“SB2710 does not prohibit the most common sanctuary city policies and in no way outlaws sanctuary cities.”
Last week, Mississippi Gov. Phil Bryant signed a bill that many have claimed will “outlaw sanctuary cities” in the state. However, a closer reading of the bill shows it does not.
Sen. Sean Tindell (R-Gulfport) sponsored Senate Bill 2710. As originally introduced, it would have banned so-called sanctuary policies on a local level and required all local governments in Mississippi to enforce federal immigration laws to the full extent permitted by federal law. Original provisions in the bill required state and local law enforcement officers to assist federal agencies in the enforcement of federal immigration law and to inform federal authorities when they took an undocumented immigrant into custody.
Those requirements were amended out in a Senate committee. As passed, SB2710 has a much narrower focus. While widely reported as prohibiting sanctuary cities, the new law does not address most sanctuary policies. SB2710 essentially mirrors federal statute 8 U.S.C. 1373, which bans state and local policies that prohibit the sharing of information with the federal government about the immigration status of an individual. Most sanctuary city policies don’t bar such communications. They generally do one of two things, or both,
- Ban law enforcement from asking a person about their immigration status.
- Prohibit keeping a person in jail beyond the time they’re required to be there upon receipt of a federal immigration detainer request.
As signed by Gov. Bryant, the new law would not bar implementation of local provisions prohibiting inquiries about a person’s immigration status. It also doesn’t prohibit local authorities from releasing undocumented immigrants from custody once they’ve posted bond, or served their time, even if ICE requests an immigration detainer. In short, SB2710 does not prohibit the most common sanctuary city policies and in no way outlaws sanctuary cities.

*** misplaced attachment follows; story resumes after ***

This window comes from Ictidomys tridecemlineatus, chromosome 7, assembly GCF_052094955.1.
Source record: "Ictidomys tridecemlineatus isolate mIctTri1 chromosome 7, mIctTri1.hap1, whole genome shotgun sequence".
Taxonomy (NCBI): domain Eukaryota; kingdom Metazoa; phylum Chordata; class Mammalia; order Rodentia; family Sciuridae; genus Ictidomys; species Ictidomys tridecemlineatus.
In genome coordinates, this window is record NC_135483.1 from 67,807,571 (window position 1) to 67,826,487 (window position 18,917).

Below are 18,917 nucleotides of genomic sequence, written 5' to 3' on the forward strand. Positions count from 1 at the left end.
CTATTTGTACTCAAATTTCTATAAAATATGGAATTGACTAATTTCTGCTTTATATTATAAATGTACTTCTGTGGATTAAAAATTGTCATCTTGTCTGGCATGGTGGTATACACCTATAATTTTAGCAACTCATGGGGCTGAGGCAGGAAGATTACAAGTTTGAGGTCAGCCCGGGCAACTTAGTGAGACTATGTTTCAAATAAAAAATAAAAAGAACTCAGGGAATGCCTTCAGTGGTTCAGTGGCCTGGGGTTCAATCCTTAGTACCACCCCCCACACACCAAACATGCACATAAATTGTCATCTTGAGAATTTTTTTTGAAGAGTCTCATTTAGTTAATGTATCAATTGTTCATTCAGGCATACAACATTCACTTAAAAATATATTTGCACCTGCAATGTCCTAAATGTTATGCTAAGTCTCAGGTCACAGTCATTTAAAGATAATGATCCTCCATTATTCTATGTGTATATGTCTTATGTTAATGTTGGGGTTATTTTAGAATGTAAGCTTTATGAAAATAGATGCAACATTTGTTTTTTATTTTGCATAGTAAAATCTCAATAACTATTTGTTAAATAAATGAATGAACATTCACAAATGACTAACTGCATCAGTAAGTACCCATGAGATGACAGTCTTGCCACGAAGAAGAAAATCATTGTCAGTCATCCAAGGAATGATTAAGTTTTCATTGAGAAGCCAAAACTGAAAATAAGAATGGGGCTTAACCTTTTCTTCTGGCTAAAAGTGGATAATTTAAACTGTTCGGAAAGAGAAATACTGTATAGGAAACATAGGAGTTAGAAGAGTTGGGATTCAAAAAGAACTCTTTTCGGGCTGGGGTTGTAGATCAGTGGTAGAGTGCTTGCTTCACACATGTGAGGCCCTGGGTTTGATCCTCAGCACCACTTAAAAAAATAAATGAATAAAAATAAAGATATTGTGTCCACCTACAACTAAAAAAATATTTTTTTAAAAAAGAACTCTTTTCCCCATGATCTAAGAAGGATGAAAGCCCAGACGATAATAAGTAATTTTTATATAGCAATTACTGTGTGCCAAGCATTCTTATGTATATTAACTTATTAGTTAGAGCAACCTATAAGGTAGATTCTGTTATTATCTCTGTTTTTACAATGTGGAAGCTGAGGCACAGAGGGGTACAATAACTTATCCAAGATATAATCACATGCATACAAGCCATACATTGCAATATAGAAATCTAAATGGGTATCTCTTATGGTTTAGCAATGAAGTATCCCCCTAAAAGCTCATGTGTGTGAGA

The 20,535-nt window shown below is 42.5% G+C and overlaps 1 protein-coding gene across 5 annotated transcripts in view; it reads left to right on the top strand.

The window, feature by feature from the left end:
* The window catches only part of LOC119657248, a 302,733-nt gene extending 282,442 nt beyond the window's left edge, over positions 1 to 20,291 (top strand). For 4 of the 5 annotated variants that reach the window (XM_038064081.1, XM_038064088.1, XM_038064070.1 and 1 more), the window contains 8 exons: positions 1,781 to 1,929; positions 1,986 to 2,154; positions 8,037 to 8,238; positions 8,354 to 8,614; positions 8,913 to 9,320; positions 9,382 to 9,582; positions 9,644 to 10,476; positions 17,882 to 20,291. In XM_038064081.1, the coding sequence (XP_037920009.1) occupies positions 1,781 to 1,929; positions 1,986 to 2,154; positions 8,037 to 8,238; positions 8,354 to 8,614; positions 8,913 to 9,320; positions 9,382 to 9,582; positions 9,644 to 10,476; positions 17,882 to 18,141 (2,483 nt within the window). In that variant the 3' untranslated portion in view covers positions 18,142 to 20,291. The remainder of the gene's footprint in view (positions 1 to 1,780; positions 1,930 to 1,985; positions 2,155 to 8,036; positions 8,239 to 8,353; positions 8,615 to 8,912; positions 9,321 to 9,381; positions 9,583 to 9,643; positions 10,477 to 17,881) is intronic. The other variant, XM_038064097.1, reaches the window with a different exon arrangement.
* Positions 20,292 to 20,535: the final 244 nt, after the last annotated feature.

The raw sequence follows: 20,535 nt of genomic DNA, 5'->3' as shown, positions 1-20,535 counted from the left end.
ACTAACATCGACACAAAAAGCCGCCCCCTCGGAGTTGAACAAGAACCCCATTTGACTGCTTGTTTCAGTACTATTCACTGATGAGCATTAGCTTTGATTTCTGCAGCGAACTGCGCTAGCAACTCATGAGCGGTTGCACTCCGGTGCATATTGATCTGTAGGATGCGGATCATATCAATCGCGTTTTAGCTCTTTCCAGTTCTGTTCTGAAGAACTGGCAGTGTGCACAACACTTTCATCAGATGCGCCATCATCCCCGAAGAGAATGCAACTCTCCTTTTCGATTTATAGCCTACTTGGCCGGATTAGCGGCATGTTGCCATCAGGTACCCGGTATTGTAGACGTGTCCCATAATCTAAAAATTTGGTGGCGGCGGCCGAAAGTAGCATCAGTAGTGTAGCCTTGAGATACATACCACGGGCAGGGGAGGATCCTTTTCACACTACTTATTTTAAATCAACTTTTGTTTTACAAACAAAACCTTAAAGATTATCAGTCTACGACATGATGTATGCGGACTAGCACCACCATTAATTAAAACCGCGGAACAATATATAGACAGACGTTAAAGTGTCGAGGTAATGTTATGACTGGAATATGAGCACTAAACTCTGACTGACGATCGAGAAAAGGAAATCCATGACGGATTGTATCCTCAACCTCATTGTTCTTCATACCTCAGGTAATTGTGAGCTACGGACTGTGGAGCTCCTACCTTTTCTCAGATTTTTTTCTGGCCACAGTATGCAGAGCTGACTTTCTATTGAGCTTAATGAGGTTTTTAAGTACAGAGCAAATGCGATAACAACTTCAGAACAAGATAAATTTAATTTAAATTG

Currently, no Mississippi jurisdiction has actual sanctuary city policies in place, according to the first ICE report on the issue released March 20, as required by Pres. Trump’s executive order on immigration.
SB2710 initially passed the Senate by a 32-16 vote. It cleared the House with an amendment 76-41. The Senate gave final approval concurring with the House amendment by a 39-11 margin. With Gov. Bryant’s signature, the law went into immediate effect.
Some U.S. cities, and the state of California, have refused to participate in a narrow segment of federal immigration enforcement. In all of these situations, government and law enforcement agencies in these cities don’t actively stop ICE from enforcing immigration laws. However, in a narrow sense, they simply don’t provide any support or assistance to federal agents. These cities leave it to the federal government to enforce federal law.
Non-cooperation with federal enforcement rests on a well-established legal principle known as the anti-commandeering doctrine. Simply put, the federal government cannot force states or their political subdivisions to help implement or enforce any federal act or regulatory program.
It would appear that Pres. Trump recognizes this as well. In his Jan. 25 Executive Order on “sanctuary jurisdictions,” he acknowledges that his policy of having state and local agents act as interior federal immigration enforcement will be done “with the consent of State or local officials.”
State laws barring sanctuary policies provide a constitutional way to force cities to cooperate with immigration enforcement. The federal government cannot do it. But if a state decides it wants to spend its time, money and resources assisting the federal government, they can certainly make that choice.
This commentary was originally published at The Tenth Amendment Center.